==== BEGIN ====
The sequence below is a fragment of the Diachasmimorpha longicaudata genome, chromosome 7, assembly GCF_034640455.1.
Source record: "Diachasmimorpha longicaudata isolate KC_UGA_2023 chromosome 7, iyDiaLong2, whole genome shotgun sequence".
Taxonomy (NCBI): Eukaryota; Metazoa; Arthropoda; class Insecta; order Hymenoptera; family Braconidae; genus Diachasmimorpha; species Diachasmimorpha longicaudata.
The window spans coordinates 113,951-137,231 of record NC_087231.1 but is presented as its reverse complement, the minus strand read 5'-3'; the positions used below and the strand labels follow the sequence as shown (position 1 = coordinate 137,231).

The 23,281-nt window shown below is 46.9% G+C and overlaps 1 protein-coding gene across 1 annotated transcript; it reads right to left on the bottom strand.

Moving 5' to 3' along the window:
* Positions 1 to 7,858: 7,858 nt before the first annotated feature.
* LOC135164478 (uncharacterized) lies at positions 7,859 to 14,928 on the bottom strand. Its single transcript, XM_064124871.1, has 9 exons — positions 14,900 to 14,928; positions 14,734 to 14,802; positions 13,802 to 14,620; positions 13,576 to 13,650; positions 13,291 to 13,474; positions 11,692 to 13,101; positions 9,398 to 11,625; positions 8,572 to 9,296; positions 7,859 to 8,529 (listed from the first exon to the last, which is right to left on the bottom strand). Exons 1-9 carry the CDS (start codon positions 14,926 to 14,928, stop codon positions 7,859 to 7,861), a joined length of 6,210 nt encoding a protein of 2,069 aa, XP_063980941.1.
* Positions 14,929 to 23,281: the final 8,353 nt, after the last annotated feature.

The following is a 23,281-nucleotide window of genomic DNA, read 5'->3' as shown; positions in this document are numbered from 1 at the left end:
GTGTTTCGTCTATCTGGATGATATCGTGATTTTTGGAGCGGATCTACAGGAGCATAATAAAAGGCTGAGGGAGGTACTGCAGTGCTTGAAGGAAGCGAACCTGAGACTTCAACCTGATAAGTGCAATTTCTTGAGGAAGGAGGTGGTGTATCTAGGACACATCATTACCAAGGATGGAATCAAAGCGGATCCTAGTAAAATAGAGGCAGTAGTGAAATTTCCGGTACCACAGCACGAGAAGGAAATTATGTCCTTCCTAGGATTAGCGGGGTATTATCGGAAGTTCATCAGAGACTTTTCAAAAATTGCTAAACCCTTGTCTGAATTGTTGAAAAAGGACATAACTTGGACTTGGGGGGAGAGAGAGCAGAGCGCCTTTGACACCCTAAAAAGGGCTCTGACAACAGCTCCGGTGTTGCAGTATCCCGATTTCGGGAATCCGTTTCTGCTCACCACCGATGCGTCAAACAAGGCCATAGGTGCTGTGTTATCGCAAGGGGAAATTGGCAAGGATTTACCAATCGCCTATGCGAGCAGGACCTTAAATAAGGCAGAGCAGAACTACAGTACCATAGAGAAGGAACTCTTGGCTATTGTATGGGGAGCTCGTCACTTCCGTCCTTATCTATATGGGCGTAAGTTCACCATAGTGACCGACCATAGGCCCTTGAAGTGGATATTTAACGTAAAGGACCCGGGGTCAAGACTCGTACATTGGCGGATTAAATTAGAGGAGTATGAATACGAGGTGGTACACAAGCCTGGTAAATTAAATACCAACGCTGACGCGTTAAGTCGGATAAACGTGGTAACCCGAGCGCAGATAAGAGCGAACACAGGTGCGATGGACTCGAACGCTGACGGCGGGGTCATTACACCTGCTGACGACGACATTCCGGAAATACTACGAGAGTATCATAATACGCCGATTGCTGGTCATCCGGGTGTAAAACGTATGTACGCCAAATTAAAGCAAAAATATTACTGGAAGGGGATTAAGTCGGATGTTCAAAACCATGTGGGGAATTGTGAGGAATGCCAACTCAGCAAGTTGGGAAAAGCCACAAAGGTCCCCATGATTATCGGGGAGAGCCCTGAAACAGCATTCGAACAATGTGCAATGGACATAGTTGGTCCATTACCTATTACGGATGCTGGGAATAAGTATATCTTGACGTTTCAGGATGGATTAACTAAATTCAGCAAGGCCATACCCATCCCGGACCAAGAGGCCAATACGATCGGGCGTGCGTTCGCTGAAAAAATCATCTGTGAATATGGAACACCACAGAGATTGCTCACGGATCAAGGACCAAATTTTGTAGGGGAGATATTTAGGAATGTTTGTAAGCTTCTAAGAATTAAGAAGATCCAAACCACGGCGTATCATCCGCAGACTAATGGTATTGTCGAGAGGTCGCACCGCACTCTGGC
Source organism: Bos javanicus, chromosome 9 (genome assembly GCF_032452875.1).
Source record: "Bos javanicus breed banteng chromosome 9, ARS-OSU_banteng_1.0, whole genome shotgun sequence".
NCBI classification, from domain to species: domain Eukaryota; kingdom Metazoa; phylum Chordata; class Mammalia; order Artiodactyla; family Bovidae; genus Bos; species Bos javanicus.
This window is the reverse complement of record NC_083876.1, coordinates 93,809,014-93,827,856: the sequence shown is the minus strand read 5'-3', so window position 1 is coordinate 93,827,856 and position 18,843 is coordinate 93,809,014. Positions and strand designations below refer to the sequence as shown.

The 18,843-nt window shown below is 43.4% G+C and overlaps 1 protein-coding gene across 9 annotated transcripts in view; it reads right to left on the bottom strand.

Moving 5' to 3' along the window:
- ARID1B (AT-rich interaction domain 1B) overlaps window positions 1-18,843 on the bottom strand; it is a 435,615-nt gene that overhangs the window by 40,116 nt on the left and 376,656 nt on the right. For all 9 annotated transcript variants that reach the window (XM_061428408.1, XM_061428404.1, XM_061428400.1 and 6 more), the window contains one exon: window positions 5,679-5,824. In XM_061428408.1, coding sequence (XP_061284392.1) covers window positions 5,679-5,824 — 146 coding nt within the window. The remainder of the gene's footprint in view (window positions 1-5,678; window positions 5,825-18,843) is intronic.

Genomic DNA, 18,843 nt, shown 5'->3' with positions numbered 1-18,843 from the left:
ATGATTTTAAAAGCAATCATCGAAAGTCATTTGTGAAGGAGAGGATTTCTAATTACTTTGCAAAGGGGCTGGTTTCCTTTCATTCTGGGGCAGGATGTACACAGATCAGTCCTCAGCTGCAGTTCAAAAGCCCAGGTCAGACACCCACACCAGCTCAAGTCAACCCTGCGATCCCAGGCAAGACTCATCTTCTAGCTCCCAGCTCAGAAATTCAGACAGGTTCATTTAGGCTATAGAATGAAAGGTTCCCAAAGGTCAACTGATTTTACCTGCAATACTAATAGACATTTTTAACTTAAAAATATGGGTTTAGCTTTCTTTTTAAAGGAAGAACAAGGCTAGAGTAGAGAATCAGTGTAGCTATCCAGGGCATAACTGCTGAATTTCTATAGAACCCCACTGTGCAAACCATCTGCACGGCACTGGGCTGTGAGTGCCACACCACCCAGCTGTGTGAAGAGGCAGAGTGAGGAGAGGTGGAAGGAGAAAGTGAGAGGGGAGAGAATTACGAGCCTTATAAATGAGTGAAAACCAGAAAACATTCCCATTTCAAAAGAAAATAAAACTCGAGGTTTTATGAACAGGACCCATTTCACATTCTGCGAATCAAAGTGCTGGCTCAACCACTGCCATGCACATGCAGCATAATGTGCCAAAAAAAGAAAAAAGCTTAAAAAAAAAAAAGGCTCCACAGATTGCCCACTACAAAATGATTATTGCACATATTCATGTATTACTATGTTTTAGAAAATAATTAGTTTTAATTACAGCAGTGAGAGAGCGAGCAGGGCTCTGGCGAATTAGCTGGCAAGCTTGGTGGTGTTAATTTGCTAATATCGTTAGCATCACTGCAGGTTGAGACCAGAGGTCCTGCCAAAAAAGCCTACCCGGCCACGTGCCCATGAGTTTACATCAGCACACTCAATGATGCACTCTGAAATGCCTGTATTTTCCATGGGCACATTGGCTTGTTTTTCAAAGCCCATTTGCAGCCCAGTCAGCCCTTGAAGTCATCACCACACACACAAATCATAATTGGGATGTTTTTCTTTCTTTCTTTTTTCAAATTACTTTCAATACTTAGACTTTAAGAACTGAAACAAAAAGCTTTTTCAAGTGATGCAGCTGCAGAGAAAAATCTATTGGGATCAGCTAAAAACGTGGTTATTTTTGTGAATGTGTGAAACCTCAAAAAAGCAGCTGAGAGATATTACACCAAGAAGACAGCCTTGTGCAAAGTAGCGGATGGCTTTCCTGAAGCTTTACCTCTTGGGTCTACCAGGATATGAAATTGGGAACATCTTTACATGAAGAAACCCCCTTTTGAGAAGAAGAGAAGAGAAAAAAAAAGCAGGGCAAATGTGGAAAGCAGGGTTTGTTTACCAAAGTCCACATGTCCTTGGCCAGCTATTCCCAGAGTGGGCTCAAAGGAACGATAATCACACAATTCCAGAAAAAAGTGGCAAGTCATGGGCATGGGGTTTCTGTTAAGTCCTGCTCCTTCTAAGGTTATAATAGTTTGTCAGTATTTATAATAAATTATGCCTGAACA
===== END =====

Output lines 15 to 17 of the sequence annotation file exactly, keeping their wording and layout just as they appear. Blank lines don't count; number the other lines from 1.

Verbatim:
This window is the reverse complement of record NC_083876.1, coordinates 93,809,014-93,827,856: the sequence shown is the minus strand read 5'-3', so window position 1 is coordinate 93,827,856 and position 18,843 is coordinate 93,809,014. Positions and strand designations below refer to the sequence as shown.

The 18,843-nt window shown below is 43.4% G+C and overlaps 1 protein-coding gene across 9 annotated transcripts in view; it reads right to left on the bottom strand.

Moving 5' to 3' along the window: